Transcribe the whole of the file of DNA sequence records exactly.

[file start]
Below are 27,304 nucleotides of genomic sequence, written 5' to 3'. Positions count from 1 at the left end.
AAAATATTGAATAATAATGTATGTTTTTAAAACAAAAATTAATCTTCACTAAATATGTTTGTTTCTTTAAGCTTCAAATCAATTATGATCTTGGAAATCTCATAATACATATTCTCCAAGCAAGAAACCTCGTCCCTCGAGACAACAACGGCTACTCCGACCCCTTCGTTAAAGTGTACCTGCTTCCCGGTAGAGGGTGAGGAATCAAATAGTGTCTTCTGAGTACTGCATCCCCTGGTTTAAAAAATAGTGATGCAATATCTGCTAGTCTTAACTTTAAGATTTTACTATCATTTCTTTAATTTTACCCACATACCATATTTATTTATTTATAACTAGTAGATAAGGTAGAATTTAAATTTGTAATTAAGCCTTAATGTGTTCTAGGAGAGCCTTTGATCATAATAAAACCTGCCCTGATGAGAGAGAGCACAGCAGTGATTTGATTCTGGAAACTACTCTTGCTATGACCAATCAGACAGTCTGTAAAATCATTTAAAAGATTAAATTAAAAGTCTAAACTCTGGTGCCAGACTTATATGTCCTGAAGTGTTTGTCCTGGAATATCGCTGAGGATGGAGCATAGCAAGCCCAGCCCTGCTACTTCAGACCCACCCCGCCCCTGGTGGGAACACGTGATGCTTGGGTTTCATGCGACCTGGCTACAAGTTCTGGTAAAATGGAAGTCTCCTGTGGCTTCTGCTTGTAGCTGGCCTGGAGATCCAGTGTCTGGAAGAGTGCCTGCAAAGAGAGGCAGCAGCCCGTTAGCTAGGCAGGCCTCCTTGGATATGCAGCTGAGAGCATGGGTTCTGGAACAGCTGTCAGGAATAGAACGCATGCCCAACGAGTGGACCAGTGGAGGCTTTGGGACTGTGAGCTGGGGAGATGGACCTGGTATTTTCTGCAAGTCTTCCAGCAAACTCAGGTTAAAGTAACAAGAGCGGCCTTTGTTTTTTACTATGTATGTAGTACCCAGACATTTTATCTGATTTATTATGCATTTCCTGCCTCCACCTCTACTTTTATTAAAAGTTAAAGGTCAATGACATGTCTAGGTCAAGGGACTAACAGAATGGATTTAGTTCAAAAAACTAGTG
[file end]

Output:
Below are 27,304 nucleotides of genomic sequence, written 5' to 3'. Positions count from 1 at the left end.
AAAATATTGAATAATAATGTATGTTTTTAAAACAAAAATTAATCTTCACTAAATATGTTTGTTTCTTTAAGCTTCAAATCAATTATGATCTTGGAAATCTCATAATACATATTCTCCAAGCAAGAAACCTCGTCCCTCGAGACAACAACGGCTACTCCGACCCCTTCGTTAAAGTGTACCTGCTTCCCGGTAGAGGGTGAGGAATCAAATAGTGTCTTCTGAGTACTGCATCCCCTGGTTTAAAAAATAGTGATGCAATATCTGCTAGTCTTAACTTTAAGATTTTACTATCATTTCTTTAATTTTACCCACATACCATATTTATTTATTTATAACTAGTAGATAAGGTAGAATTTAAATTTGTAATTAAGCCTTAATGTGTTCTAGGAGAGCCTTTGATCATAATAAAACCTGCCCTGATGAGAGAGAGCACAGCAGTGATTTGATTCTGGAAACTACTCTTGCTATGACCAATCAGACAGTCTGTAAAATCATTTAAAAGATTAAATTAAAAGTCTAAACTCTGGTGCCAGACTTATATGTCCTGAAGTGTTTGTCCTGGAATATCGCTGAGGATGGAGCATAGCAAGCCCAGCCCTGCTACTTCAGACCCACCCCGCCCCTGGTGGGAACACGTGATGCTTGGGTTTCATGCGACCTGGCTACAAGTTCTGGTAAAATGGAAGTCTCCTGTGGCTTCTGCTTGTAGCTGGCCTGGAGATCCAGTGTCTGGAAGAGTGCCTGCAAAGAGAGGCAGCAGCCCGTTAGCTAGGCAGGCCTCCTTGGATATGCAGCTGAGAGCATGGGTTCTGGAACAGCTGTCAGGAATAGAACGCATGCCCAACGAGTGGACCAGTGGAGGCTTTGGGACTGTGAGCTGGGGAGATGGACCTGGTATTTTCTGCAAGTCTTCCAGCAAACTCAGGTTAAAGTAACAAGAGCGGCCTTTGTTTTTTACTATGTATGTAGTACCCAGACATTTTATCTGATTTATTATGCATTTCCTGCCTCCACCTCTACTTTTATTAAAAGTTAAAGGTCAATGACATGTCTAGGTCAAGGGACTAACAGAATGGATTTAGTTCAAAAAACTAGTG